Dylan Stiles revels in chemistry's massive protection racket
Dylan Stiles revels in chemistry’s massive protection racket
Pick up a copy of your favourite organic chemistry journal and glance at the scheme for a synthetic sequence. Attached to the sticks and wedges you’re likely to see a veritable alphabet soup: TBS, TIPS, Ac, Bn, Bz, MOM, BOM, Fmoc, Boc, Cbz, SEM, MTM and Ts, to name a few. A true organic chemist will be able to rattle off the full names for all of the above, but in case you can’t I’ll tell you that they are all protecting groups.
There’s a recurring problem in synthesis where functional groups in a molecule are prone to unwanted side reactions. Usually the culprits are alcohols, amines, and carboxylic acids. A good synthetic route mitigates the issue by not introducing the troublesome functionality until necessary, but sometimes the problem is unavoidable. Protecting groups that mask reactive parts of the molecule are the solution.
When appointing a protecting group, you need to consider factors like its stability towards the barrage of reagents it will fend off. Choosing the right one is not always easy, but in the world of alcohols, silicon reigns supreme. Elias James Corey got the ball rolling many moons ago in a landmark article1 that might as well have described a technique for bread slicing. Here, Corey offers his gift to the world: the tert-butyldimethylsilyl (TBS) group. All things being equal, TBS is a great general purpose protecting group and a good place to start. While it’s a little on the heavy side, it means you can double the mass of your material when putting it on a small molecule (very satisfying after a string of bad luck in the lab). Of course, all that extra mass is an illusion that you don’t realise until later. You’re at a late stage in your synthesis, down to a few precious milligrams, and you almost forgot that half of that is just protecting groups along for the ride. Global desilylation cuts the mass in half, leaving you crestfallen with a mere stain of product on the bottom of the flask. Such is the emotional roller coaster ride of chemistry.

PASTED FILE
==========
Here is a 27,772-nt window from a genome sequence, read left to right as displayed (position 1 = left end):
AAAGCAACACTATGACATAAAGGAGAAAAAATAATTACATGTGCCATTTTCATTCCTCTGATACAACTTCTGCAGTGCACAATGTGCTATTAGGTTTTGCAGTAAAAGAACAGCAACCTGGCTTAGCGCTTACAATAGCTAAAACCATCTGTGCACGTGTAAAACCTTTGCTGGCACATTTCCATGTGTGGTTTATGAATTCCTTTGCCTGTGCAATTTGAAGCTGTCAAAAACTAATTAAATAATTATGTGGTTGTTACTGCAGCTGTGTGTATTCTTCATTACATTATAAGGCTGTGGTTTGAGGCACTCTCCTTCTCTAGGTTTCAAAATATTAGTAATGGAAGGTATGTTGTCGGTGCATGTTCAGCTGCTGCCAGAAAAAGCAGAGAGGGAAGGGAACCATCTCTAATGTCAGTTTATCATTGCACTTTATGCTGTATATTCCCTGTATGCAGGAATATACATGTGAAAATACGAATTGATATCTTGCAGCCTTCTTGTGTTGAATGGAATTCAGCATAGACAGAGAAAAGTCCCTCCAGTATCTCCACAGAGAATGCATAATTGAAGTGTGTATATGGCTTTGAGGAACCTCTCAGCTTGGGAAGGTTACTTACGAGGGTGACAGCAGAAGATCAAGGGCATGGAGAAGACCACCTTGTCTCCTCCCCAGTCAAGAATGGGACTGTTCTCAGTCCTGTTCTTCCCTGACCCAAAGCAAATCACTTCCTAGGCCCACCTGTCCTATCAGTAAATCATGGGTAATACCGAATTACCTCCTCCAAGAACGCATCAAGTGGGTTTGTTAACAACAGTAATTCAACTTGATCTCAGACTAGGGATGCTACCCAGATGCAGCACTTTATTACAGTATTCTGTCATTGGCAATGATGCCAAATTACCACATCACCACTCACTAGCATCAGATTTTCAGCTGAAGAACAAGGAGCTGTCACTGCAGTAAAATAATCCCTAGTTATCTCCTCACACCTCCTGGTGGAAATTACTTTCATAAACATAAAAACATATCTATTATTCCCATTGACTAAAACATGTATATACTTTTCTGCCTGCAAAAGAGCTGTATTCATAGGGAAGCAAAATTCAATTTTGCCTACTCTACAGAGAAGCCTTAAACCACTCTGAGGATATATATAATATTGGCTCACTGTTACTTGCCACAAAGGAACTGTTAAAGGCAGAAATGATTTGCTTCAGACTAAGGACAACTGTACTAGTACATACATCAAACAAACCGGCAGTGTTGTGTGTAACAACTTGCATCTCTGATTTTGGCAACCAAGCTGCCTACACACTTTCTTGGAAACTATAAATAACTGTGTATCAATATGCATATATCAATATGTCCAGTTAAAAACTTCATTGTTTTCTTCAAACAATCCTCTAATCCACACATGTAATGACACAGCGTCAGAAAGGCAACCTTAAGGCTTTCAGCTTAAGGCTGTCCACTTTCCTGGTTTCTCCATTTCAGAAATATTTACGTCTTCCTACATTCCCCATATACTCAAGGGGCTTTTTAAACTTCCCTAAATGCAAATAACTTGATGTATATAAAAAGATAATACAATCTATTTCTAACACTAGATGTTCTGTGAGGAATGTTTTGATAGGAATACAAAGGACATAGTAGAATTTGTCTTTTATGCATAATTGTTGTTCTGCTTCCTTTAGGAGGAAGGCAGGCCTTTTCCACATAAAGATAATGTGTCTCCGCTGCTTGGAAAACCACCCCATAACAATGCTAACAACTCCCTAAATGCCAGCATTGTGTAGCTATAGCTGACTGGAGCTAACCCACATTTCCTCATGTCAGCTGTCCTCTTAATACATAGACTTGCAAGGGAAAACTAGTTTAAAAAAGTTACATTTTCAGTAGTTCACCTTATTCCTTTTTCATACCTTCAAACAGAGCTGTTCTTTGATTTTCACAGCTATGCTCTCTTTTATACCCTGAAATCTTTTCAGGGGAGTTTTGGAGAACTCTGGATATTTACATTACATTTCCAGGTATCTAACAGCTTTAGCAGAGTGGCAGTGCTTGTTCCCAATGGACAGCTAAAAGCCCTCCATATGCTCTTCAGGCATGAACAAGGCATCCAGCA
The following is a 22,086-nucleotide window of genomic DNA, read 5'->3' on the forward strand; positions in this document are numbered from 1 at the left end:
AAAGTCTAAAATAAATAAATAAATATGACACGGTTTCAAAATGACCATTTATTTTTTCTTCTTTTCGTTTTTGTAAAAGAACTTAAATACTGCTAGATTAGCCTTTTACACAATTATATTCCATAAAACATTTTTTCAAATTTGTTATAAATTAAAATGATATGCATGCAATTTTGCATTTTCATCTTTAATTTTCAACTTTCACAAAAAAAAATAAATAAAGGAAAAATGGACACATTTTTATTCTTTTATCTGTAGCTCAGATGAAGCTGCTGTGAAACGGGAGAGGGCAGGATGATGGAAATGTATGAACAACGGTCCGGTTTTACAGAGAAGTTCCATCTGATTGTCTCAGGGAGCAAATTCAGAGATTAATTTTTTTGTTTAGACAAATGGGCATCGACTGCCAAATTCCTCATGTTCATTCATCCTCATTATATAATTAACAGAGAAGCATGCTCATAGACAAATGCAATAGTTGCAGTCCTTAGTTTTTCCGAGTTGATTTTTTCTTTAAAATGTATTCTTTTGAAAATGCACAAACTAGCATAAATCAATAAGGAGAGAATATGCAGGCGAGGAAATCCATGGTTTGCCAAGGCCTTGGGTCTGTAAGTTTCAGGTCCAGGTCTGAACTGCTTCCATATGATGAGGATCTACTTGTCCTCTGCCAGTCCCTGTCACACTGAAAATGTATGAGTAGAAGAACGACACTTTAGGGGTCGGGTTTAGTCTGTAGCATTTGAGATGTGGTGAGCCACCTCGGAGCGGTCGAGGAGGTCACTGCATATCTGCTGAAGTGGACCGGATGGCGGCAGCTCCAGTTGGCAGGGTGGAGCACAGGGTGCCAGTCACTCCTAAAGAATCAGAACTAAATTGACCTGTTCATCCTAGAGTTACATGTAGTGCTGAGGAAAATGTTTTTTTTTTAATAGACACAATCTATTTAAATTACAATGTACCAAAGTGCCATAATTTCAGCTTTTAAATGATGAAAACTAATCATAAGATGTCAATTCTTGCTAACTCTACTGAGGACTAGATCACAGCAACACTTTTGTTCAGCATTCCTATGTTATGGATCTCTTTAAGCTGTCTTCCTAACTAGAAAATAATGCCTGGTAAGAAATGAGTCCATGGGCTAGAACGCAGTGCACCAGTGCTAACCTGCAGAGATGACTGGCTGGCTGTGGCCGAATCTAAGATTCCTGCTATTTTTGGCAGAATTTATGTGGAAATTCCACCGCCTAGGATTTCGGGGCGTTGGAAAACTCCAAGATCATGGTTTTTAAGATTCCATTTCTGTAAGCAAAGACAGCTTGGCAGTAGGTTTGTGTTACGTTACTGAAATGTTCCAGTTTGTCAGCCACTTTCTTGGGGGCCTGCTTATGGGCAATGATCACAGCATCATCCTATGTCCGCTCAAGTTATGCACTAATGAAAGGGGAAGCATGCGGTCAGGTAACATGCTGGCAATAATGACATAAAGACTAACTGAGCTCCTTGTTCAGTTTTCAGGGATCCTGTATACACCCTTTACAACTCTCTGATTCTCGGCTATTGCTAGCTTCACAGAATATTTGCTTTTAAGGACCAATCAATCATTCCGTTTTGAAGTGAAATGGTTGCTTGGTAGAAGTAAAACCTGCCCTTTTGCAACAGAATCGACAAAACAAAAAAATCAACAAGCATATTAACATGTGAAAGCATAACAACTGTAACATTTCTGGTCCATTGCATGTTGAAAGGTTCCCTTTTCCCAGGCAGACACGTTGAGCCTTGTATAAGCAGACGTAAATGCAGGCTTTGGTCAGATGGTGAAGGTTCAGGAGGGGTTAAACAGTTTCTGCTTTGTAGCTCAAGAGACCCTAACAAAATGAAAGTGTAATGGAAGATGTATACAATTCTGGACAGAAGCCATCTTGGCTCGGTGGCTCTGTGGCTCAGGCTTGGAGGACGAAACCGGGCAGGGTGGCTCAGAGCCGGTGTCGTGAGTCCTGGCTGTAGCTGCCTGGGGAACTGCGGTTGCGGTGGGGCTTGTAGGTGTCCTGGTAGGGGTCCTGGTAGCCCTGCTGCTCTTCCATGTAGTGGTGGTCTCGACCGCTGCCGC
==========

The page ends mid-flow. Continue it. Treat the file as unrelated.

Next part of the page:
Nitrogen land is ruled by tert-butoxycarbonyl, the notorious BOC. A cursory investigation into the ancestry of this protecting group revealed that it was first used to protect amino acids in 1957.2 Most of the time, BOC is put on an amine using BOC-anhydride, (BOC)2O. It has the amusing property of melting right around room temperature, so chemists are split on whether it’s better to dispense it as a liquid or a solid. I’m a Solid Person; I weigh it out in a mad dash before it turns to a puddle on the tip of the spatula. The Liquid People would rather put the bottle on top of the oven for the duration of a coffee break, and then syringe it out when they get back. But I’ve had traumatic experiences doing this with low-melters, because they can solidify in the syringe if you’re not careful.
Getting these wonderful protecting groups off the molecule is another matter entirely. Fluoride salts are normally used to liberate alcohols from silyl protecting groups, but while tetrabutylammonium fluoride (TBAF) is the most common agent, commercial TBAF solutions are loaded with hydroxide and can do a number on base-sensitive groups. Acidic reagents like HF.pyridine can get around these issues, but I have to say that I’m a big fan of straight up hydrofluoric acid. True, HF can dissolve your bones, but if you treat it with love and respect you will be rewarded with high yields and chemoselectivity.
Taking off a BOC group is usually a no-brainer. Put the substrate into a round bottom flask and pour in some neat trifluoroacetic acid. Right away carbon dioxide and isobutylene start to bubble out of solution, the BOC group literally falling apart. Having served its duty valiantly it leaves behind an amine, unprotected, and a molecule significantly less heavy than it once was. It’s a bittersweet moment watching a protecting group crumble before your eyes.
Dylan Stiles is a PhD student based in California, US
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